Guardian criticised after suggesting Welsh language is pointless

The Guardian newspaper

The Guardian newspaper has been criticised after one of its columnists suggested that the Welsh language was pointless.

In an argument about a Candian fitness regime, the writer compares learning the Welsh language to running on the spot.

“The jumps, I am more or less convinced, are there to keep you counting your steps, which distracts you from how hard and existentially pointless it is to run on the spot. All that energy spent, no distance covered: it’s like eating cottage cheese or learning Welsh,” she writes.

Zoe Williams is a Welsh writer who lives in London. She has been a Guardian columnist since 2000 and has contributed to a range of politics shows including the BBC’s Question Time and Newsnight.

The comments about the Welsh language were criticised online.

Writing on Twitter, Guto Aaron asked: “Hands up who is surprised to see the bastion of the left that is the Guardian once again falling back on using Welsh as a butt of a joke?”

Rob Humphreys said that Guardian Weekend “appears to have an editor who has gone all culturally Brexit – in same issue we had the ‘escape to Preseli to convert a farmhouse’ piece with no mention of Wales or Welsh language”.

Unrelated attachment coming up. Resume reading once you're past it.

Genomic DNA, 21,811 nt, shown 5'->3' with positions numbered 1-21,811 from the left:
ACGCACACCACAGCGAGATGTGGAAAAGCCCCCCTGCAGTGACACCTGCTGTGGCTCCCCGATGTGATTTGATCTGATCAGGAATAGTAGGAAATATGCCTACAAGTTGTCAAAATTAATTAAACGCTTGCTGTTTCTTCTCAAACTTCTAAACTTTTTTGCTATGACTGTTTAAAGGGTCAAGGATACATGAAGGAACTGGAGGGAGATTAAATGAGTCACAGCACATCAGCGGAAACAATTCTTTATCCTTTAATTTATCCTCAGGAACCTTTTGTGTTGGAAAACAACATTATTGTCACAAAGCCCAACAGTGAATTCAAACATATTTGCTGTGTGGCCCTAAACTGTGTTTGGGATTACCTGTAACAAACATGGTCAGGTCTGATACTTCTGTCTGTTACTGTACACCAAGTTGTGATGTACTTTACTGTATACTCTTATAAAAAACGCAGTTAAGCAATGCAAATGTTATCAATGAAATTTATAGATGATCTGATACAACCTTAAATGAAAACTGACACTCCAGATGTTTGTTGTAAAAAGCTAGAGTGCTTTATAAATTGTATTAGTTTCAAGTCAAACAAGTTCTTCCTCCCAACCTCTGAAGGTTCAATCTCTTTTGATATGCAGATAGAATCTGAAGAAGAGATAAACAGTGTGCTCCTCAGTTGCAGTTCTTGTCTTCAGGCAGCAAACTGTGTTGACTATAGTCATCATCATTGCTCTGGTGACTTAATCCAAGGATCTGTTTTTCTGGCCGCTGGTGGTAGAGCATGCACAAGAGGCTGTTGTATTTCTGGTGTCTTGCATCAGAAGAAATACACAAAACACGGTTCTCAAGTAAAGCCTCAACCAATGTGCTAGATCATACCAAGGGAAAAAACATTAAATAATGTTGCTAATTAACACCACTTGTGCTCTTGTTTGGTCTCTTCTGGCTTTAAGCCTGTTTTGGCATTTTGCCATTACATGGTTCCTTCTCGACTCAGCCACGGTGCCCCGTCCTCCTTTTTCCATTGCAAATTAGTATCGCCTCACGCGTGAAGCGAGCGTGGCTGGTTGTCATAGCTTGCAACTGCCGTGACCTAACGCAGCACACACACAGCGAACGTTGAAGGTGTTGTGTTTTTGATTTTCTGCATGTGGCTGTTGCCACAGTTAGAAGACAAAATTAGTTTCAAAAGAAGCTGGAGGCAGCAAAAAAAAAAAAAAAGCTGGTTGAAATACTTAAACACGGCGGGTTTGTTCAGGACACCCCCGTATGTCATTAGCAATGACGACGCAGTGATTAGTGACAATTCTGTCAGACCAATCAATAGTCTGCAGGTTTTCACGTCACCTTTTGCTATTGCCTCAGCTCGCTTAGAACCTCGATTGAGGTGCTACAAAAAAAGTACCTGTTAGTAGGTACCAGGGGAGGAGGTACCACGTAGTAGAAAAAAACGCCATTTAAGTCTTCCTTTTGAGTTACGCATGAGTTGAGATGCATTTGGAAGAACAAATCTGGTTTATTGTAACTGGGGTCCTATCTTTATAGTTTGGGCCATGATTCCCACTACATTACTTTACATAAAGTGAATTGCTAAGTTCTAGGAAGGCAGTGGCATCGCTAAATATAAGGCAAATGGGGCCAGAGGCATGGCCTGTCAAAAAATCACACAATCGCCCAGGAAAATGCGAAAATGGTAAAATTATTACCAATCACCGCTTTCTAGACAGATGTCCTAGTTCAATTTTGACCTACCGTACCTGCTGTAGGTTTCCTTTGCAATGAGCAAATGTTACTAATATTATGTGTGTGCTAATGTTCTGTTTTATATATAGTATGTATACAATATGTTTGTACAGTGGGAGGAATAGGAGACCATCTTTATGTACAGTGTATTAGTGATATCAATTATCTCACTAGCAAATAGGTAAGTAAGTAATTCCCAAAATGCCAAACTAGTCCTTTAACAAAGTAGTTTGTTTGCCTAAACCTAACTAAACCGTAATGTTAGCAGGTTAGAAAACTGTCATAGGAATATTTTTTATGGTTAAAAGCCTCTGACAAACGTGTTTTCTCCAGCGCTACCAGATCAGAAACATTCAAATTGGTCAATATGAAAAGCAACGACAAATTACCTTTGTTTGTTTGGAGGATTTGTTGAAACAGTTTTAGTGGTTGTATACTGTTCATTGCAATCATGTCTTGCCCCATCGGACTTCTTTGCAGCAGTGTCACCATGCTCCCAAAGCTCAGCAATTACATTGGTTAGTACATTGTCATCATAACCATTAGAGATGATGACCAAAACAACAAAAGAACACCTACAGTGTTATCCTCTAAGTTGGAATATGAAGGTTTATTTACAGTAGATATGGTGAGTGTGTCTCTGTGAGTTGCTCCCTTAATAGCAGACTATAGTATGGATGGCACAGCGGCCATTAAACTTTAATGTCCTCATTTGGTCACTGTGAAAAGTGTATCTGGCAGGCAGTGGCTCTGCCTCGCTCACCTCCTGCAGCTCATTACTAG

Education

The Guardian has previously come under fire for comments about the Welsh language. Last year another Guardian columnist was criticised for ‘mocking’ Welsh in an article about antisemitism.

The newspaper also had to defend an article in 2017 which asked whether a Welsh-medium education harmed children.

Zoe Williams has however suggested in the past that the Welsh language was not pointless, suggesting that it had given Welsh speakers “a more internationalist outlook”.

 

 

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RhosdduAlan jonesjr humphrysRob DaviesMarc Evans Recent comment authors
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Adam Pearce
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Adam Pearce

She seems to be saying that learning Welsh is extremely difficult, not that the language is pointless.

Nick Morgan
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Nick Morgan